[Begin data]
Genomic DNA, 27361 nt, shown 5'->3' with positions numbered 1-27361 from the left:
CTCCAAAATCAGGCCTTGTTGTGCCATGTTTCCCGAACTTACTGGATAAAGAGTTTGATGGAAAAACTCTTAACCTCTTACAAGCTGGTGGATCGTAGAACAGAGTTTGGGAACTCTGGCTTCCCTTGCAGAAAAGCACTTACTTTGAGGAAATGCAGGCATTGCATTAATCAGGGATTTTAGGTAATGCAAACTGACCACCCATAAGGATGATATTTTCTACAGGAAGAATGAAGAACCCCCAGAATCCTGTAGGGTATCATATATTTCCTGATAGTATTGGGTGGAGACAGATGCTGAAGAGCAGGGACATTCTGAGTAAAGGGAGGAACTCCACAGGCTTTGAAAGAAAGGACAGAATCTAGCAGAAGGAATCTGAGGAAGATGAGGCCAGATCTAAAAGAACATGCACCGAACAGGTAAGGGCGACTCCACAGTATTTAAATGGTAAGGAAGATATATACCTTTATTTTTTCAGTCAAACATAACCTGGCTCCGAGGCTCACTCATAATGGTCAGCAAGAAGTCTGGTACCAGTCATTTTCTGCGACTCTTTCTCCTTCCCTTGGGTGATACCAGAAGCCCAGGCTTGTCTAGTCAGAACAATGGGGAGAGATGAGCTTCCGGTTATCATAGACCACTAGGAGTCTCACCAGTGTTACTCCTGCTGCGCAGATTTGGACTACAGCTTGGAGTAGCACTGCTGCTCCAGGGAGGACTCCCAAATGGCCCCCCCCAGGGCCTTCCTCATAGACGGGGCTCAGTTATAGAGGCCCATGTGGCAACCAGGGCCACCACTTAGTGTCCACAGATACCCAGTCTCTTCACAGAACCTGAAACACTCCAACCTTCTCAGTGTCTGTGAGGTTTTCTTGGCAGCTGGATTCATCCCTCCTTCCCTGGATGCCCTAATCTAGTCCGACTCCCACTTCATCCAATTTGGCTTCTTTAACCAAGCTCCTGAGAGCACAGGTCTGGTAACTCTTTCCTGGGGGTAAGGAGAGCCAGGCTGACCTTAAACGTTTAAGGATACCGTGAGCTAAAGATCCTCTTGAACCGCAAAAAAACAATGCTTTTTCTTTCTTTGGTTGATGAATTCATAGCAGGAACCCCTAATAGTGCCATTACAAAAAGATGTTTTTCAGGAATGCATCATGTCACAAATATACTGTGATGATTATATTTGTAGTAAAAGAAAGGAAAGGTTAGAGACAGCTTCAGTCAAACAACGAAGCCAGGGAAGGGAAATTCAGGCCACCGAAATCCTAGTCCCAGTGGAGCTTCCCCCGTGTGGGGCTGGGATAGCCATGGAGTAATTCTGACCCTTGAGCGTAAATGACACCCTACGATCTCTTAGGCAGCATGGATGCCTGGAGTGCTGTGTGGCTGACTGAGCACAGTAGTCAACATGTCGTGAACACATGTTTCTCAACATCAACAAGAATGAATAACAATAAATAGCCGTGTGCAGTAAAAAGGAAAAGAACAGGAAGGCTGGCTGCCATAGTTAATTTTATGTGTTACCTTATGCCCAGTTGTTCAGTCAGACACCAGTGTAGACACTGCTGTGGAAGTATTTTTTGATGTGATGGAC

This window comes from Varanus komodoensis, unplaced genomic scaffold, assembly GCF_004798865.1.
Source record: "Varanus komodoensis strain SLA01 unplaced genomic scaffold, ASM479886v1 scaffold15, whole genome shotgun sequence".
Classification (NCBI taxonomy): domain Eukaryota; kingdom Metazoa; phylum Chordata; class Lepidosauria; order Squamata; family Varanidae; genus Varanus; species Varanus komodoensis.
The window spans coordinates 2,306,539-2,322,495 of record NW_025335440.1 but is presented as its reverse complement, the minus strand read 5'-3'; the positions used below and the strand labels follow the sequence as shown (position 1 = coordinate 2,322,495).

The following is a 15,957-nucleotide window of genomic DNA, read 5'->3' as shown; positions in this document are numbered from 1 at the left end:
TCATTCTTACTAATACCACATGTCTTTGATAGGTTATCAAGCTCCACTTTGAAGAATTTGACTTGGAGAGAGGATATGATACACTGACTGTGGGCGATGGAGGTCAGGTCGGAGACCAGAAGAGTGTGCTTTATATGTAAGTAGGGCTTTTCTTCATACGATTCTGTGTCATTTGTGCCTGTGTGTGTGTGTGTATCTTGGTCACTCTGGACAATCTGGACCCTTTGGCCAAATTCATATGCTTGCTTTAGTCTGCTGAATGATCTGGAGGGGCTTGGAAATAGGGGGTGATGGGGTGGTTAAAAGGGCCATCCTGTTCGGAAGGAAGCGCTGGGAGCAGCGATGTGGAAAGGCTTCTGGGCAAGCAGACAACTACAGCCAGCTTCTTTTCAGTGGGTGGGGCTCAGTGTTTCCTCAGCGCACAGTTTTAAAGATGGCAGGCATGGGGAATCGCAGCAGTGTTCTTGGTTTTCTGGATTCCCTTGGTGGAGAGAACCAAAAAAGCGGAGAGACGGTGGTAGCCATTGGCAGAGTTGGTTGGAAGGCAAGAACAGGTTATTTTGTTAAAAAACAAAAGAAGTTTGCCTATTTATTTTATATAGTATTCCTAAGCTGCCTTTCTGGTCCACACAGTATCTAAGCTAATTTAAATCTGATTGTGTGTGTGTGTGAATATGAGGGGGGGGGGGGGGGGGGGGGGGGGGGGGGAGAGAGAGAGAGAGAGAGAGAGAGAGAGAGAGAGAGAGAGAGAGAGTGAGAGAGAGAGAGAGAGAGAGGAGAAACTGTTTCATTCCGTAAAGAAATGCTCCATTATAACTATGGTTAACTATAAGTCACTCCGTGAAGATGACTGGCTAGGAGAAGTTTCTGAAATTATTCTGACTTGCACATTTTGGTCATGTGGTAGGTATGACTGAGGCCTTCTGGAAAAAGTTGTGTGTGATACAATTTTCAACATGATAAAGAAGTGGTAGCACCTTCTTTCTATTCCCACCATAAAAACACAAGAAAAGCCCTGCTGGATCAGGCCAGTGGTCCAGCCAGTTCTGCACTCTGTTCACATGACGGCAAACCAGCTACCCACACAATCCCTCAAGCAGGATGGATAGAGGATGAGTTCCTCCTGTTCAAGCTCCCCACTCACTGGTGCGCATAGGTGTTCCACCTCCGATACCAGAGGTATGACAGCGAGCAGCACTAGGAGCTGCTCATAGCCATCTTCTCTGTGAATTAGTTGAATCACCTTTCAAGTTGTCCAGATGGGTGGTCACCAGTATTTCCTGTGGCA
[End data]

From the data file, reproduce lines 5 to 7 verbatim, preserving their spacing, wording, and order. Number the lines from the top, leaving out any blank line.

Classification (NCBI taxonomy): domain Eukaryota; kingdom Metazoa; phylum Chordata; class Lepidosauria; order Squamata; family Varanidae; genus Varanus; species Varanus komodoensis.
The window spans coordinates 2,306,539-2,322,495 of record NW_025335440.1 but is presented as its reverse complement, the minus strand read 5'-3'; the positions used below and the strand labels follow the sequence as shown (position 1 = coordinate 2,322,495).

The following is a 15,957-nucleotide window of genomic DNA, read 5'->3' as shown; positions in this document are numbered from 1 at the left end: